In NASCAR, you make your own luck

A lot of times I hear fans talk about a driver being lucky. I kind of take a different viewpoint on things when it comes to luck. To borrow from team owner Richard Childress, who always stressed to his employees — “luck is when opportunity and preparation come together.” I really believe there is a lot of truth to that.

Let’s face it, you might not have the fastest car or a car that is capable of taking the lead to win a race, but if you are prepared and the opportunity presents itself, you just might find yourself in Victory Lane.

We’ve actually already had a prime example of that in the Nationwide Series race in Daytona. James Buescher was running 11th entering Turn 3 on the last lap. All 10 of the cars ahead of him wrecked and the next thing James knew, he was driving into Victory Lane for his first Nationwide win.

You always have to put yourself into position. Obviously one of the most classic examples we’ve had in NASCAR Sprint Cup racing is the 1990 Daytona 500. Dale Earnhardt Sr. is leading the last lap of the race. Entering Turn 3 he has a tire go down and Derrike Cope, who was running second, took the win.

Even closer to the McReynolds heart was our son Brandon, also at Daytona International Speedway, this year in the ARCA race. The young man led 63 of the 83 laps. Those guys had the right game plan and strategy I believe, but they ended up on the wrong side of the luck meter. They were going to be iffy on fuel as it was, but a late-race caution forced a green-white-checkers situation.

Brandon came off Turn 4 leading on the last lap, but sadly ran out of gas an eighth of a mile short and his first ARCA win slipped away. Personally I have never been a big believer in luck. I’ve found you can get lucky, but normally it comes at the expense of someone else’s misfortune.

A lot of people like to believe we won the 1998 Daytona 500 because of the lucky penny the little Make-A-Wish girl had given her hero, Dale Earnhardt. I love telling that story. It’s inspirational and even today brings a tear to my eye. That said, I really want to believe we won that race because we dotted all our “I’s” and crossed all our “T’s” on that race car. Dale Earnhardt Sr. was on his game that day and everything fell into place.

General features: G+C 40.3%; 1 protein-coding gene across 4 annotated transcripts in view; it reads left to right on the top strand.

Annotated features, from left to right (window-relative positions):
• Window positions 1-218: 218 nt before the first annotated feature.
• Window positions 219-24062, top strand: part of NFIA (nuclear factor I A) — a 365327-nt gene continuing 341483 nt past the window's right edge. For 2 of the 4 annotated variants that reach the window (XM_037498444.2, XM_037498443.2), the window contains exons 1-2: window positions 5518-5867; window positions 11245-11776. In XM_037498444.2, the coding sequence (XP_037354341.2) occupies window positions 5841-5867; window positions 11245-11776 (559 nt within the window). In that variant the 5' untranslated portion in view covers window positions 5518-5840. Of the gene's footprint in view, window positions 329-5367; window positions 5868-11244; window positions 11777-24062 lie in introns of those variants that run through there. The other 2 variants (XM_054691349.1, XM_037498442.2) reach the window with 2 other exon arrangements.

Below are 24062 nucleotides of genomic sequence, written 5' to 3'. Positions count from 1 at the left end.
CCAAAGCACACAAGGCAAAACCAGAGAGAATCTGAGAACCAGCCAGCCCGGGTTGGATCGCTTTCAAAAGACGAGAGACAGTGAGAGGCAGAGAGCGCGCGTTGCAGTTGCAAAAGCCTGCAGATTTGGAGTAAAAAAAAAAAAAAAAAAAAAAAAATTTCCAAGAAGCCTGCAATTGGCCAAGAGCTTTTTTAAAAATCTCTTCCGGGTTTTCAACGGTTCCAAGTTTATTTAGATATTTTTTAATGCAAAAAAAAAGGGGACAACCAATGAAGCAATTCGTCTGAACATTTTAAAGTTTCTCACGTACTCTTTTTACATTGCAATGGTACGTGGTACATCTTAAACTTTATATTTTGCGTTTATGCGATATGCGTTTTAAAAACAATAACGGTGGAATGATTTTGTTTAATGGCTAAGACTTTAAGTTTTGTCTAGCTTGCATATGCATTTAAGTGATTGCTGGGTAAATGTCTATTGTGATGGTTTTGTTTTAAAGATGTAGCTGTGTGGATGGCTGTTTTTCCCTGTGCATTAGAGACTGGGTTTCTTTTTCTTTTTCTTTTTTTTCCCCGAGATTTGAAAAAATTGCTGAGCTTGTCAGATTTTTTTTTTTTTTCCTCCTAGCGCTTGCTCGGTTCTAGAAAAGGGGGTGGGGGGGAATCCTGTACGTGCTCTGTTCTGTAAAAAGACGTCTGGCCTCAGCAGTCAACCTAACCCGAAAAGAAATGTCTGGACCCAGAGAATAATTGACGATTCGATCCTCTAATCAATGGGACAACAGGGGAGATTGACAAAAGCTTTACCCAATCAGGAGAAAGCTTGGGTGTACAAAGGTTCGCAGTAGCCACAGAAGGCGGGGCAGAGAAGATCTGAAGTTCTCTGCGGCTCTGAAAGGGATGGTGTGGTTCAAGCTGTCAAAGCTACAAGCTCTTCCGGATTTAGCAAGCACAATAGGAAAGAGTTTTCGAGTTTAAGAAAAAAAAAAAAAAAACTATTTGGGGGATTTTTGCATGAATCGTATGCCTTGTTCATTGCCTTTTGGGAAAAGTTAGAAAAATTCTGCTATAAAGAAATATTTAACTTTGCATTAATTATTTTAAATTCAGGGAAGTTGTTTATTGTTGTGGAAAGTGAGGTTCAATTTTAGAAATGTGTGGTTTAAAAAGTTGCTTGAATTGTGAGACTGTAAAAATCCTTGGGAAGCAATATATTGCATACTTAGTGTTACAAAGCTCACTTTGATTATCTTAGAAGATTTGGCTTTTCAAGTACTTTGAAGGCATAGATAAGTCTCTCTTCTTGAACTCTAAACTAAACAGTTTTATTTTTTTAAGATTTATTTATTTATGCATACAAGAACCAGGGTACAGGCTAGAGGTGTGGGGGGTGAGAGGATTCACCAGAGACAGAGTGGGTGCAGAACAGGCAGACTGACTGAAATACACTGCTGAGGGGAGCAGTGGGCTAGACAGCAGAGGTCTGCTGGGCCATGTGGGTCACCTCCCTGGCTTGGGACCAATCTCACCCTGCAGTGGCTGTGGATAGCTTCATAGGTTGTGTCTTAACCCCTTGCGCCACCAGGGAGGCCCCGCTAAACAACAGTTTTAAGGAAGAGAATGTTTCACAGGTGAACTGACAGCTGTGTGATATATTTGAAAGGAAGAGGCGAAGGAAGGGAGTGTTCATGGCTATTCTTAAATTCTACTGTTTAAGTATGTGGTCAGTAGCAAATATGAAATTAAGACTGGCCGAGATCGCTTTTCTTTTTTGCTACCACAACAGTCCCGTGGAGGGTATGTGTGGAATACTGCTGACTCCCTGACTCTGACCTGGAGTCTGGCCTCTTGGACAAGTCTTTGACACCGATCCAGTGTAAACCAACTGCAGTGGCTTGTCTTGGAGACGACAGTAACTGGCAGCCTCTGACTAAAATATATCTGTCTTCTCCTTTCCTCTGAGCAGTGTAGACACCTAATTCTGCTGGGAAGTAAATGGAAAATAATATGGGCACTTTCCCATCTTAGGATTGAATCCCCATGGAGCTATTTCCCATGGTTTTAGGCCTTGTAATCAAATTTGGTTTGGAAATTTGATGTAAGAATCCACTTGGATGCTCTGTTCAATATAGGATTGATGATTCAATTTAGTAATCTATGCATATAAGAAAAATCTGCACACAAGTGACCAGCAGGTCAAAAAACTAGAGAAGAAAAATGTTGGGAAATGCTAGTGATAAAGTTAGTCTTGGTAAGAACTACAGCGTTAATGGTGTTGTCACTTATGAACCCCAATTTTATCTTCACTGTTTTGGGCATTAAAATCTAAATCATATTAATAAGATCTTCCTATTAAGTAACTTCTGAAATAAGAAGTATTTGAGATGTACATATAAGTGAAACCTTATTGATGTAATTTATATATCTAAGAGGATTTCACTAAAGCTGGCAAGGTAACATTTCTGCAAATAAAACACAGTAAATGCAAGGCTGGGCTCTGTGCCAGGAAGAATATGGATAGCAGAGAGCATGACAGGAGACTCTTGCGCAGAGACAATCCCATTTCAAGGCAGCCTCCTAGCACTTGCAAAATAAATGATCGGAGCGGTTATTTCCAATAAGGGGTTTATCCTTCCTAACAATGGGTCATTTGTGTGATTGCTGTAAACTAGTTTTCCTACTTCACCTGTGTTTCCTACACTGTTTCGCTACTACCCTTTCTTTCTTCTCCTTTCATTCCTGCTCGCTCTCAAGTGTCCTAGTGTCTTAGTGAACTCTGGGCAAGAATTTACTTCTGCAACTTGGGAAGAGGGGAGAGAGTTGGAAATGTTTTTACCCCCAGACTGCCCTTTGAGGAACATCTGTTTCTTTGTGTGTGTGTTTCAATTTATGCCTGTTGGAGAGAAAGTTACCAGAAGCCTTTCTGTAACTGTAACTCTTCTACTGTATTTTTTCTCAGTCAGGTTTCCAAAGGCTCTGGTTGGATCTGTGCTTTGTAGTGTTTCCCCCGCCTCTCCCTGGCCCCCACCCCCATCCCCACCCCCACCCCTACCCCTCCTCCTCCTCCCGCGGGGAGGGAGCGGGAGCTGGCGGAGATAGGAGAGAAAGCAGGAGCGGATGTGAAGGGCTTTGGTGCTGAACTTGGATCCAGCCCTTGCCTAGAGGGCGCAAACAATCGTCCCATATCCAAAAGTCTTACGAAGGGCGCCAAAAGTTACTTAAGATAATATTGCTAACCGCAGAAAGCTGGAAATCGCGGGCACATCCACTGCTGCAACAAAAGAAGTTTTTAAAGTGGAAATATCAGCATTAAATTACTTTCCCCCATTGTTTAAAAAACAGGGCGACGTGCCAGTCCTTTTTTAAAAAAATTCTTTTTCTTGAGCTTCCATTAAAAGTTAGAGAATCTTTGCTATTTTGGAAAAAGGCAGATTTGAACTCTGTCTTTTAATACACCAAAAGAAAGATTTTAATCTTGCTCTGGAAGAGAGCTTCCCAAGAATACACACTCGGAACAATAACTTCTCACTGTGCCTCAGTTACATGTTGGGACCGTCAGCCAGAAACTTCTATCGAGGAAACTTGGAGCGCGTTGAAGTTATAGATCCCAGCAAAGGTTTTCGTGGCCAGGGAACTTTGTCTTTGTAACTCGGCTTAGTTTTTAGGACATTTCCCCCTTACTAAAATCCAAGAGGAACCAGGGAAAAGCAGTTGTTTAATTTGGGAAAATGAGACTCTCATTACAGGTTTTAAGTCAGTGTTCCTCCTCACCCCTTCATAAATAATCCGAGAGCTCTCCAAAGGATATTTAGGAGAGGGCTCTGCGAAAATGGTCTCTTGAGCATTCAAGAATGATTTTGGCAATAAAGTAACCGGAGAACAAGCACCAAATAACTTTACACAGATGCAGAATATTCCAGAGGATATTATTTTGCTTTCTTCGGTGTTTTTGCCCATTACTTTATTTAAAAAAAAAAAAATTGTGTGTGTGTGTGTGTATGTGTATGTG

So now we head to Las Vegas this weekend. If you stop and look at our first five races of 2012, we really have five different style racetracks kicking off the first part of the 2012 NASCAR Sprint Cup season. Of those five, Las Vegas Motor Speedway and California Speedway are probably the two that are the most similar. The banking is about the same and the hanging RPMs are about the same. Naturally California is a half-mile longer than Las Vegas.

I also see Las Vegas being the next chapter in Electronic Fuel Injection (EFI). After what we saw happen with some folks at Phoenix International Raceway with the new EFI system, I promise you there are teams still trying to get their arms around all the nuances of it.

To me it is hard to believe what Las Vegas signifies to Carl Edwards. Here was a guy who battled for the championship pretty much all of 2011 and even ended the season in a tie in the points. Yet Edwards is coming to Las Vegas this weekend and this marks the one-year anniversary of his last win. That’s pretty hard to believe.


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